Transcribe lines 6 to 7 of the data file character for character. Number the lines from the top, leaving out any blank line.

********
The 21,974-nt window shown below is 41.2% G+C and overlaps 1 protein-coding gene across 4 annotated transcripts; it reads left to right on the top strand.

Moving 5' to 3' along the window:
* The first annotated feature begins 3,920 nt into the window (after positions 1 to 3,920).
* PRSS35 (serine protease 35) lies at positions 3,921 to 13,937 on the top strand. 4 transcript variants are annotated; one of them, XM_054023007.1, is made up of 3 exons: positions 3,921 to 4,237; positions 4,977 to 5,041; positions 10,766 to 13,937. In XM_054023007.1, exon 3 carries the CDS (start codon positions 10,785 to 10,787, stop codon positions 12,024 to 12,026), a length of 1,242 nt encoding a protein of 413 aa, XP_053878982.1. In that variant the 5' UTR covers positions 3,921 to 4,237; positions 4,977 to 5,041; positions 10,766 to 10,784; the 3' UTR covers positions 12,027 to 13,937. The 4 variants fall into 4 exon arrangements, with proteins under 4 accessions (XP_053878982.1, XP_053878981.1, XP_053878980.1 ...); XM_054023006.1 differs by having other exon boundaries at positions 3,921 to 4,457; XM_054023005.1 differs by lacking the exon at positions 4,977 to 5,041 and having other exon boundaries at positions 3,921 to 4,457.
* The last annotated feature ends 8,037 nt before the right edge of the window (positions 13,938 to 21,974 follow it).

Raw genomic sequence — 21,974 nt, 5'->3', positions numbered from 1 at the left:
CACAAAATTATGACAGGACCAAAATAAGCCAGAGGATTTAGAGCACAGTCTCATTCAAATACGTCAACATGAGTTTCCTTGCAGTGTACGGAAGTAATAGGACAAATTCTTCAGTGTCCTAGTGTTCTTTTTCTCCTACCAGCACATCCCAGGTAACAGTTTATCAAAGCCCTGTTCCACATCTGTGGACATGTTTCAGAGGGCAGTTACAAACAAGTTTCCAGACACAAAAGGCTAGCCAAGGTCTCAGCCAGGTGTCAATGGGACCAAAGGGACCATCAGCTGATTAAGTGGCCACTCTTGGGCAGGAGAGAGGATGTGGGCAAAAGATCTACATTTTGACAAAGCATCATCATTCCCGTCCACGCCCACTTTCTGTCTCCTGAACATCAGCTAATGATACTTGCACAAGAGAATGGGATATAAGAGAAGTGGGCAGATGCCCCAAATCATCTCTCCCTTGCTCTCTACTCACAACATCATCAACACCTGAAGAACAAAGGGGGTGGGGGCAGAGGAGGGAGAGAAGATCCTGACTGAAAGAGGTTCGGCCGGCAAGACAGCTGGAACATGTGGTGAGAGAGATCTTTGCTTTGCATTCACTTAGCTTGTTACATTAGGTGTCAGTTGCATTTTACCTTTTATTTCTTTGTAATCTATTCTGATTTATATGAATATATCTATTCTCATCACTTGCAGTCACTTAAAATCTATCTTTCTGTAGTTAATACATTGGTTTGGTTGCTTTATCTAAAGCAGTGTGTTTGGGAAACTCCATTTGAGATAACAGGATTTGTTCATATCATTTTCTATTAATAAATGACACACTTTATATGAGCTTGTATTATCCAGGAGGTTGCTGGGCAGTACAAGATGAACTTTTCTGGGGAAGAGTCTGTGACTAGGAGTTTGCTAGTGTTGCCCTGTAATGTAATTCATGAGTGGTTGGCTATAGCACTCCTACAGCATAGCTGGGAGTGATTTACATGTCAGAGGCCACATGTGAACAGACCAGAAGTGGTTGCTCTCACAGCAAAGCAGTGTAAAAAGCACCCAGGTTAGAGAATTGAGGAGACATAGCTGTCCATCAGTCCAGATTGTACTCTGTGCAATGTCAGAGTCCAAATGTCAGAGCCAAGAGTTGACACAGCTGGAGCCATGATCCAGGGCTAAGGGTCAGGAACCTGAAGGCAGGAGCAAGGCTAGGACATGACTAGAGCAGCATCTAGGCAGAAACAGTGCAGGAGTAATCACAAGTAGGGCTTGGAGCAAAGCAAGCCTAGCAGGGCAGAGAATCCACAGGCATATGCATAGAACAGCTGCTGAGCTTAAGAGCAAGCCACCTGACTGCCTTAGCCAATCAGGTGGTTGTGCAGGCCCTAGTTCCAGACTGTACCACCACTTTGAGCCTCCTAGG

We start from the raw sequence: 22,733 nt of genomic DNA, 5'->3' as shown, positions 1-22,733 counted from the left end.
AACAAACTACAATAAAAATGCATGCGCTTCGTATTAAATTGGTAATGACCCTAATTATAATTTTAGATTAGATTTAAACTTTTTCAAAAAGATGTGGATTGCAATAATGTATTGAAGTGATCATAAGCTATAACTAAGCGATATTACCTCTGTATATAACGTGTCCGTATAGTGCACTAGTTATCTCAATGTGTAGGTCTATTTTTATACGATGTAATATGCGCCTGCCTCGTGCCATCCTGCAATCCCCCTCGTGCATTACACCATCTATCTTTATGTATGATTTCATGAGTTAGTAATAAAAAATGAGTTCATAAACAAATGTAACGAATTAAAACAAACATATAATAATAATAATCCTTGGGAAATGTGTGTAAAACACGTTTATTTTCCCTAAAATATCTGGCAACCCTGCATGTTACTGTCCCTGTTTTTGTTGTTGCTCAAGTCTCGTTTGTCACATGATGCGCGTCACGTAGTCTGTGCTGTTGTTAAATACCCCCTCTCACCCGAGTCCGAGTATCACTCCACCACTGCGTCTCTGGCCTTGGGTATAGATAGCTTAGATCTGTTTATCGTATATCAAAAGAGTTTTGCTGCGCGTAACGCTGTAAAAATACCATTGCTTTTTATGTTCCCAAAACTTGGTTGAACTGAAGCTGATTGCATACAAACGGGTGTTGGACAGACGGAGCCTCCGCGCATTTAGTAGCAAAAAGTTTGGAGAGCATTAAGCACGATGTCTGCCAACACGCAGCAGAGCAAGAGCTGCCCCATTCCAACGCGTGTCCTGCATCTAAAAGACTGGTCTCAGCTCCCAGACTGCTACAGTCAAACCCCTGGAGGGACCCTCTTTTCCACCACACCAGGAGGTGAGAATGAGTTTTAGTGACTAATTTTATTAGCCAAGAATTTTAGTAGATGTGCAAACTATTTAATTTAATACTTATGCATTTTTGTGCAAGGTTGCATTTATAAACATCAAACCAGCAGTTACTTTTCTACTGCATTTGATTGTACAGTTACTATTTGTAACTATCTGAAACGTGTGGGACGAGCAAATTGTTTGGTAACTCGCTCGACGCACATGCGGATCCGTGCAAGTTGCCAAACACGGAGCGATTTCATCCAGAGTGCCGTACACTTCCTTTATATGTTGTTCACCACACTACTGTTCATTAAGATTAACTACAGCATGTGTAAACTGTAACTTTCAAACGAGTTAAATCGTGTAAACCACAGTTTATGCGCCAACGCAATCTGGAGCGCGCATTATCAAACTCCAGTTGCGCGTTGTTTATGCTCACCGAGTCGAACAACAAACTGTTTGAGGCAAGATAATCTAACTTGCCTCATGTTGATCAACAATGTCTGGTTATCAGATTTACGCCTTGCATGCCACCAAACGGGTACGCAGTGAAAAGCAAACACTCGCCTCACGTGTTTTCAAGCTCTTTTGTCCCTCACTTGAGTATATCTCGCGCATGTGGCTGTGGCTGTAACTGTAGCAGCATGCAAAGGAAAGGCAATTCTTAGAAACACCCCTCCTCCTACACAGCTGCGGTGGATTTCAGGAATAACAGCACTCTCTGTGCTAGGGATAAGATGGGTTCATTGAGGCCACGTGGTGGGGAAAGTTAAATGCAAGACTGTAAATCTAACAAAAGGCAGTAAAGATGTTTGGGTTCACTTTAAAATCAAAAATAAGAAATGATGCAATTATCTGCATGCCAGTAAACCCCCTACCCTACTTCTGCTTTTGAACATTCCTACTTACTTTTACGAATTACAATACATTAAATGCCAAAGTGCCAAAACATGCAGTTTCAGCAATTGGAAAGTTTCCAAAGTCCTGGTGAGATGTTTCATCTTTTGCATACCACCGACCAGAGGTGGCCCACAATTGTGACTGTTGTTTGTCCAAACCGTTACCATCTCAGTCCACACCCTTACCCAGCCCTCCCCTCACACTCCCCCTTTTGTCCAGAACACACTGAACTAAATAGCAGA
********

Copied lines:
Raw genomic sequence — 21,974 nt, 5'->3', positions numbered from 1 at the left:
CACAAAATTATGACAGGACCAAAATAAGCCAGAGGATTTAGAGCACAGTCTCATTCAAATACGTCAACATGAGTTTCCTTGCAGTGTACGGAAGTAATAGGACAAATTCTTCAGTGTCCTAGTGTTCTTTTTCTCCTACCAGCACATCCCAGGTAACAGTTTATCAAAGCCCTGTTCCACATCTGTGGACATGTTTCAGAGGGCAGTTACAAACAAGTTTCCAGACACAAAAGGCTAGCCAAGGTCTCAGCCAGGTGTCAATGGGACCAAAGGGACCATCAGCTGATTAAGTGGCCACTCTTGGGCAGGAGAGAGGATGTGGGCAAAAGATCTACATTTTGACAAAGCATCATCATTCCCGTCCACGCCCACTTTCTGTCTCCTGAACATCAGCTAATGATACTTGCACAAGAGAATGGGATATAAGAGAAGTGGGCAGATGCCCCAAATCATCTCTCCCTTGCTCTCTACTCACAACATCATCAACACCTGAAGAACAAAGGGGGTGGGGGCAGAGGAGGGAGAGAAGATCCTGACTGAAAGAGGTTCGGCCGGCAAGACAGCTGGAACATGTGGTGAGAGAGATCTTTGCTTTGCATTCACTTAGCTTGTTACATTAGGTGTCAGTTGCATTTTACCTTTTATTTCTTTGTAATCTATTCTGATTTATATGAATATATCTATTCTCATCACTTGCAGTCACTTAAAATCTATCTTTCTGTAGTTAATACATTGGTTTGGTTGCTTTATCTAAAGCAGTGTGTTTGGGAAACTCCATTTGAGATAACAGGATTTGTTCATATCATTTTCTATTAATAAATGACACACTTTATATGAGCTTGTATTATCCAGGAGGTTGCTGGGCAGTACAAGATGAACTTTTCTGGGGAAGAGTCTGTGACTAGGAGTTTGCTAGTGTTGCCCTGTAATGTAATTCATGAGTGGTTGGCTATAGCACTCCTACAGCATAGCTGGGAGTGATTTACATGTCAGAGGCCACATGTGAACAGACCAGAAGTGGTTGCTCTCACAGCAAAGCAGTGTAAAAAGCACCCAGGTTAGAGAATTGAGGAGACATAGCTGTCCATCAGTCCAGATTGTACTCTGTGCAATGTCAGAGTCCAAATGTCAGAGCCAAGAGTTGACACAGCTGGAGCCATGATCCAGGGCTAAGGGTCAGGAACCTGAAGGCAGGAGCAAGGCTAGGACATGACTAGAGCAGCATCTAGGCAGAAACAGTGCAGGAGTAATCACAAGTAGGGCTTGGAGCAAAGCAAGCCTAGCAGGGCAGAGAATCCACAGGCATATGCATAGAACAGCTGCTGAGCTTAAGAGCAAGCCACCTGACTGCCTTAGCCAATCAGGTGGTTGTGCAGGCCCTAGTTCCAGACTGTACCACCACTTTGAGCCTCCTAGG